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Environment & Nature

Arlington City Council to vote on fracking expansion, a request they already denied amid protests last June

A woman points at a natural gas well site a few hundred feet from her daycare.
Martha Irvine
/
AP
Wanda Vincent points to a natural gas well site a few hundred feet near her day care in Arlington, Texas, on Saturday, Oct. 23, 2021. The well site is operated by TEP Barnett, a subsidiary of French energy giant Total Energies.

TotalEnergies requested the Arlington City Council postpone a vote that was supposed to take place Tuesday. In January, the council will decide whether to approve or deny the company's drilling permits to expand operations at an existing site near State Highway 360.

Next month, the Arlington City Council will vote on whether to give final approval to a French natural gas company’s plan to expand fracking operations near a daycare.

TotalEnergies operates a natural gas well that sits just over 600 feet from the Mother's Heart Learning Center near State Highway 360 in Arlington. The company wants to drill three more wells on the same site.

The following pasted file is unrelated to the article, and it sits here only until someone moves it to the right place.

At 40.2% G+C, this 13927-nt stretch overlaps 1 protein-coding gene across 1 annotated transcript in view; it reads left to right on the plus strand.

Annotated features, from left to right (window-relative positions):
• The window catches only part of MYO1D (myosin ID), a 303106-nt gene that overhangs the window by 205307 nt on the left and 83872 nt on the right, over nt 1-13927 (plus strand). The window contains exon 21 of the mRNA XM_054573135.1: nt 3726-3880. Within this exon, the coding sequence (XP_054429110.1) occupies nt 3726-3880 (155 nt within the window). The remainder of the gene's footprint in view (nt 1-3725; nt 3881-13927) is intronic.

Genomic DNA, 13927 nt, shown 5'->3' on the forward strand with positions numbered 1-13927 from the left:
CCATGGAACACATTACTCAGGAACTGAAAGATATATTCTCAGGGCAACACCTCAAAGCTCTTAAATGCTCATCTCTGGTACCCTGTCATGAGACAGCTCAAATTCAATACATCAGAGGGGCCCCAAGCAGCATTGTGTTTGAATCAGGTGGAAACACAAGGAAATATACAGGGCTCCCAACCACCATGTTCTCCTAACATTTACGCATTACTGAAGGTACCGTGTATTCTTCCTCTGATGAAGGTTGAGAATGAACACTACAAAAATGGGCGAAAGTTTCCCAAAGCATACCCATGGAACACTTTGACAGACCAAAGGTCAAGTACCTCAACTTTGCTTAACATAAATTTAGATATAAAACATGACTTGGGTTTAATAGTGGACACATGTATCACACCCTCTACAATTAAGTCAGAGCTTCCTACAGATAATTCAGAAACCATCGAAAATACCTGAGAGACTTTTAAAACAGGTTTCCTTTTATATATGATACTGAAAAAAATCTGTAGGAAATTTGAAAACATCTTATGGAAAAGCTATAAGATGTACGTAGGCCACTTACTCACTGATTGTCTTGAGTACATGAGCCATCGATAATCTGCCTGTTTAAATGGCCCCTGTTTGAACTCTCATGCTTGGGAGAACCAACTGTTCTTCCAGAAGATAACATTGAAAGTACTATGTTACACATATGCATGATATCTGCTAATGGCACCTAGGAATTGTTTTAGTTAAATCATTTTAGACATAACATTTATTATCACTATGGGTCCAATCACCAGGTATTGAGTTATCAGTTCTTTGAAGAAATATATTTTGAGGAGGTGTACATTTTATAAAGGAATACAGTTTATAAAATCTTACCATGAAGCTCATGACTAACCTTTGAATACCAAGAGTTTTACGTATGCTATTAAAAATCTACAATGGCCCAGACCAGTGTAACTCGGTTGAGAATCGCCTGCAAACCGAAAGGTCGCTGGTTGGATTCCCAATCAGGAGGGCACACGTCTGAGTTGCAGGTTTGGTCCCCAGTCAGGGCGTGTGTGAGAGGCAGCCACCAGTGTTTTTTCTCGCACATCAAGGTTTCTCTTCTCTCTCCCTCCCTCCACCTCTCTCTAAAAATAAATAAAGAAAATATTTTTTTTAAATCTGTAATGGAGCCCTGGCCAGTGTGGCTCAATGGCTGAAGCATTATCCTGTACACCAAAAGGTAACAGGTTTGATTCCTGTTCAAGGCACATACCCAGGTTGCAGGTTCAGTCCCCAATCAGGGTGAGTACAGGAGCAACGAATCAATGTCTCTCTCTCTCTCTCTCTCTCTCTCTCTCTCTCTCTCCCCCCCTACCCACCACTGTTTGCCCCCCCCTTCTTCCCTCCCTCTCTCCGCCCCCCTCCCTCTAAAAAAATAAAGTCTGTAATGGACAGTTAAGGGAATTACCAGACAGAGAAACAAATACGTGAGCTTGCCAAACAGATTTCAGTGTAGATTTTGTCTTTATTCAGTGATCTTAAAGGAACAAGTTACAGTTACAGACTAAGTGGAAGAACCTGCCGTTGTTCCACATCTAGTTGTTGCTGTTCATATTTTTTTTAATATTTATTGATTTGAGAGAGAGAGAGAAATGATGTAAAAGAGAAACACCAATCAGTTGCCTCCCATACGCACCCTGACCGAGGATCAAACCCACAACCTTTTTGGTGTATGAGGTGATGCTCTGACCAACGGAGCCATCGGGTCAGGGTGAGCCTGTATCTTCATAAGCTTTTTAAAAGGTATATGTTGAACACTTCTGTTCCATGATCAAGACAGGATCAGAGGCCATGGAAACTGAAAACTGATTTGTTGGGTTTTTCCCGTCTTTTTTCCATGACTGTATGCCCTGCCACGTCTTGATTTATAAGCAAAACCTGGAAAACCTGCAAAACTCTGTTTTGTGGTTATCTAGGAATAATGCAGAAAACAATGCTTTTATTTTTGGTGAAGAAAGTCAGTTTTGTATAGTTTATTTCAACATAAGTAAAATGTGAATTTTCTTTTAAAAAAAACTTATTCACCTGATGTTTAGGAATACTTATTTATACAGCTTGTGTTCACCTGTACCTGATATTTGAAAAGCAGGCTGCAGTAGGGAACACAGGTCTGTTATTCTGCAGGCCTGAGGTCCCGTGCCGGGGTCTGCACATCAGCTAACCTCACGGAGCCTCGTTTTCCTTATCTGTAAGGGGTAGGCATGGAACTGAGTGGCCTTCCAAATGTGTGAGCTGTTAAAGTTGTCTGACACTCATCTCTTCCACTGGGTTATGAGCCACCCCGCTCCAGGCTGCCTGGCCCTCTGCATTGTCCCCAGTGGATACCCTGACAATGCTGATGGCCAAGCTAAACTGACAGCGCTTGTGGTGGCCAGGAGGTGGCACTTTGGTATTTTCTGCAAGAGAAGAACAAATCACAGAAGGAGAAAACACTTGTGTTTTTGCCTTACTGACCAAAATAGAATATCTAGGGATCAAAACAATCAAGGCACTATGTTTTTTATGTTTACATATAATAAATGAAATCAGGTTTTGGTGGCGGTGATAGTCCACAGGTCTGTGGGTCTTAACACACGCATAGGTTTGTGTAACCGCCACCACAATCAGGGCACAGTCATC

Two weeks ago, the Council voted to approve TotalEnergies’ request to establish a drill zone at the site, although the company still needs final approval from the council on drilling permits.

Potential health risks 

Multiple physicians spoke at a Nov. 30 meeting about the potential health risks the community could face if the permits are approved, including Floyd Ostrom, a retired pediatric physician.

"Public health and the citizens of Arlington will be at risk if more wells are allowed to be drilled in close proximity to daycares, schools, parks and residential areas,” he said. “Those risks are especially high for children and pregnant women.”

The Oxford Research Encyclopedia of Global Public Health published a study in 2019, which found that unconventional natural gas development — which includes hydraulic fracturing, or fracking — is associated with preterm birth, high-risk pregnancy, and low birth weight. It’s also been linked to three kinds of asthma exacerbations, as well as nasal and sinus issues and migraine headaches.